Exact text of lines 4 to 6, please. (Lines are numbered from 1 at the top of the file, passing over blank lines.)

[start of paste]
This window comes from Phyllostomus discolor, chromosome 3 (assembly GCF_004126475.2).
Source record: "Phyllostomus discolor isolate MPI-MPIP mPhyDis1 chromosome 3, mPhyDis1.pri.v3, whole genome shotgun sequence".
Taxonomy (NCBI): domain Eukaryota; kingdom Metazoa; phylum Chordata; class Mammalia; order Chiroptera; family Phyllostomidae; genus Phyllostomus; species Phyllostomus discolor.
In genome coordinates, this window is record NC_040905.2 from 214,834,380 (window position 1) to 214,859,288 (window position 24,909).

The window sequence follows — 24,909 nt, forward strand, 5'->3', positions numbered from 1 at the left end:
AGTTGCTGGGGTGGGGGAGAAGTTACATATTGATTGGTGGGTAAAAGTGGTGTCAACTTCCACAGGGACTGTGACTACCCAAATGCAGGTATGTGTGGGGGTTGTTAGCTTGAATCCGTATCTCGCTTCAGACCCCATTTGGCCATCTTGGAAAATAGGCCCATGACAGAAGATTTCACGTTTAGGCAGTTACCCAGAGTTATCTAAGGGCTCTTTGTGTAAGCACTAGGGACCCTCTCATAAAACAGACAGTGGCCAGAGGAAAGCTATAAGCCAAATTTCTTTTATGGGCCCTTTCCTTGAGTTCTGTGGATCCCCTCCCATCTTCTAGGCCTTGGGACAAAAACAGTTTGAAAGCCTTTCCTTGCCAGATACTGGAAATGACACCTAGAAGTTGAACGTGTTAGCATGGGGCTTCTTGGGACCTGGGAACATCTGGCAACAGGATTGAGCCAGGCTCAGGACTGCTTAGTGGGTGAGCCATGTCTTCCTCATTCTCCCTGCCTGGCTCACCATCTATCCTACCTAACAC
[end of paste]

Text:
In genome coordinates, this window is record NC_040905.2 from 214,834,380 (window position 1) to 214,859,288 (window position 24,909).

The window sequence follows — 24,909 nt, forward strand, 5'->3', positions numbered from 1 at the left end:
AGTTGCTGGGGTGGGGGAGAAGTTACATATTGATTGGTGGGTAAAAGTGGTGTCAACTTCCACAGGGACTGTGACTACCCAAATGCAGGTATGTGTGGGGGTTGTTAGCTTGAATCCGTATCTCGCTTCAGACCCCATTTGGCCATCTTGGAAAATAGGCCCATGACAGAAGATTTCACGTTTAGGCAGTTACCCAGAGTTATCTAAGGGCTCTTTGTGTAAGCACTAGGGACCCTCTCATAAAACAGACAGTGGCCAGAGGAAAGCTATAAGCCAAATTTCTTTTATGGGCCCTTTCCTTGAGTTCTGTGGATCCCCTCCCATCTTCTAGGCCTTGGGACAAAAACAGTTTGAAAGCCTTTCCTTGCCAGATACTGGAAATGACACCTAGAAGTTGAACGTGTTAGCATGGGGCTTCTTGGGACCTGGGAACATCTGGCAACAGGATTGAGCCAGGCTCAGGACTGCTTAGTGGGTGAGCCATGTCTTCCTCATTCTCCCTGCCTGGCTCACCATCTATCCTACCTAACAC